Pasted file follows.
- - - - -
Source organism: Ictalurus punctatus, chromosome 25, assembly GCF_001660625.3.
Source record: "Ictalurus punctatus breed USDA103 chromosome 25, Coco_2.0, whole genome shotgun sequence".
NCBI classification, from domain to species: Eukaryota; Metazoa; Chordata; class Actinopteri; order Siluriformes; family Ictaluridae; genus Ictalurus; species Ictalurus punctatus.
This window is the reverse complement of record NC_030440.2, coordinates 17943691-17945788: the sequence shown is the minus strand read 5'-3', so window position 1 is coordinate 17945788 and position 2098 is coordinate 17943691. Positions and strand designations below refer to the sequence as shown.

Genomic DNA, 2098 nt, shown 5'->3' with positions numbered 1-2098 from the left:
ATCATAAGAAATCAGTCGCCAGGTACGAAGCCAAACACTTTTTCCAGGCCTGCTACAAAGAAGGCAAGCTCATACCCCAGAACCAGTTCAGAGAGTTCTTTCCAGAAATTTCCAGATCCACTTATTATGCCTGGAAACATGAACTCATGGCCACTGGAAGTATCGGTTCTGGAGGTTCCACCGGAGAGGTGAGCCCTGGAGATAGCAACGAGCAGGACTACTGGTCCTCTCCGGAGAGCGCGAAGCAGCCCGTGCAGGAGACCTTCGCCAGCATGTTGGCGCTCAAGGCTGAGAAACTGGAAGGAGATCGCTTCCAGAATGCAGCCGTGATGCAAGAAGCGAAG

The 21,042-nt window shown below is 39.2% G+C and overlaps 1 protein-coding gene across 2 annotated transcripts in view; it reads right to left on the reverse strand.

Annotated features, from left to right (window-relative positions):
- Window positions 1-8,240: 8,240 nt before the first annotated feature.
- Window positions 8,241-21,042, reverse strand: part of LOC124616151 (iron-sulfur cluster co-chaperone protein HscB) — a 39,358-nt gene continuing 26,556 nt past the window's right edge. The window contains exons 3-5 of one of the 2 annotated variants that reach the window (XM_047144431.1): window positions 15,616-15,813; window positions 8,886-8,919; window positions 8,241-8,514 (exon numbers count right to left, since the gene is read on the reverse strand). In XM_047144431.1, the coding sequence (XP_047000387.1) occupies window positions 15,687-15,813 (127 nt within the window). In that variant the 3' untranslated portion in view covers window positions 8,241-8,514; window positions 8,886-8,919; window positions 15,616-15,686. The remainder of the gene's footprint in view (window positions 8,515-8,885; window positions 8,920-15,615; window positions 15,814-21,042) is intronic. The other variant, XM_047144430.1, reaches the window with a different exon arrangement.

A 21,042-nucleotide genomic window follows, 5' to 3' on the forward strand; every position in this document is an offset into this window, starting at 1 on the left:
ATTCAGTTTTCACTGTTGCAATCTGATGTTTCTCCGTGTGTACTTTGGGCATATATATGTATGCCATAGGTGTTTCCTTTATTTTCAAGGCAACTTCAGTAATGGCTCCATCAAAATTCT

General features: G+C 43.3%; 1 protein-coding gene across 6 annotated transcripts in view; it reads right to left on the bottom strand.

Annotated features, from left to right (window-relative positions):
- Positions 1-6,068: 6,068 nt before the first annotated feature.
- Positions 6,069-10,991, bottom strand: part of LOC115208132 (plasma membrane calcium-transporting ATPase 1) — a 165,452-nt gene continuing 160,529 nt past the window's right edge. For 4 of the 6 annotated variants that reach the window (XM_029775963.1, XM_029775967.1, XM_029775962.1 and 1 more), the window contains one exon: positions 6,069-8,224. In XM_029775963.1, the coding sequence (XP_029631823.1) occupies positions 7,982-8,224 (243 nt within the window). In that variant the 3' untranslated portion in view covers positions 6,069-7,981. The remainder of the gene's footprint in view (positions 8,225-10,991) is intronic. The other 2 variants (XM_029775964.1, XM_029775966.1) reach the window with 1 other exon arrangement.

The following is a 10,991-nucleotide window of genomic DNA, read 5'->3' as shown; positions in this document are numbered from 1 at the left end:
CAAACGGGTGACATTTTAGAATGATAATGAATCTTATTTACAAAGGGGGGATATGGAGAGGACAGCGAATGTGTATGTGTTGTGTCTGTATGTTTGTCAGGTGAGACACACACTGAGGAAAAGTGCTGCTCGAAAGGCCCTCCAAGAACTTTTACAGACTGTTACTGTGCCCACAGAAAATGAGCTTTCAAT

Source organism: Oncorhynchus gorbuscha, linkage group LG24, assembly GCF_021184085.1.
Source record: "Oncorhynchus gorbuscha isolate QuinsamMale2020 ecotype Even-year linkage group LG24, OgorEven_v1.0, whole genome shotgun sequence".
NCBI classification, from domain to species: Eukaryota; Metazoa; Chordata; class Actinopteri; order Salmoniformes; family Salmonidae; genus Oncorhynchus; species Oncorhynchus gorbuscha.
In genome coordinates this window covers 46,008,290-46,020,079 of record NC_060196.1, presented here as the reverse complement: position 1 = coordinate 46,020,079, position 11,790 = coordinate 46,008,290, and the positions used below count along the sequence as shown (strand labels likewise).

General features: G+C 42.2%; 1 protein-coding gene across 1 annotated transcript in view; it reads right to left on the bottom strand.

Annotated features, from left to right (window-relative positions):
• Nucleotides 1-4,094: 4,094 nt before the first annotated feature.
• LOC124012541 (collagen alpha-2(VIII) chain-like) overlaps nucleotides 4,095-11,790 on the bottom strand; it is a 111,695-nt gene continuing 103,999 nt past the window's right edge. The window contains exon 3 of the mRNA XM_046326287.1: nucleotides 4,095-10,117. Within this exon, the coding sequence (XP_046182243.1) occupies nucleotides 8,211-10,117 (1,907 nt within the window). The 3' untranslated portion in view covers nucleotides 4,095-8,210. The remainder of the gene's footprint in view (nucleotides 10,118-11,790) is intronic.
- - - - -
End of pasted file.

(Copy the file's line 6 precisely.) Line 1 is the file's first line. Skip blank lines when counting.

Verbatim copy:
ATCATAAGAAATCAGTCGCCAGGTACGAAGCCAAACACTTTTTCCAGGCCTGCTACAAAGAAGGCAAGCTCATACCCCAGAACCAGTTCAGAGAGTTCTTTCCAGAAATTTCCAGATCCACTTATTATGCCTGGAAACATGAACTCATGGCCACTGGAAGTATCGGTTCTGGAGGTTCCACCGGAGAGGTGAGCCCTGGAGATAGCAACGAGCAGGACTACTGGTCCTCTCCGGAGAGCGCGAAGCAGCCCGTGCAGGAGACCTTCGCCAGCATGTTGGCGCTCAAGGCTGAGAAACTGGAAGGAGATCGCTTCCAGAATGCAGCCGTGATGCAAGAAGCGAAG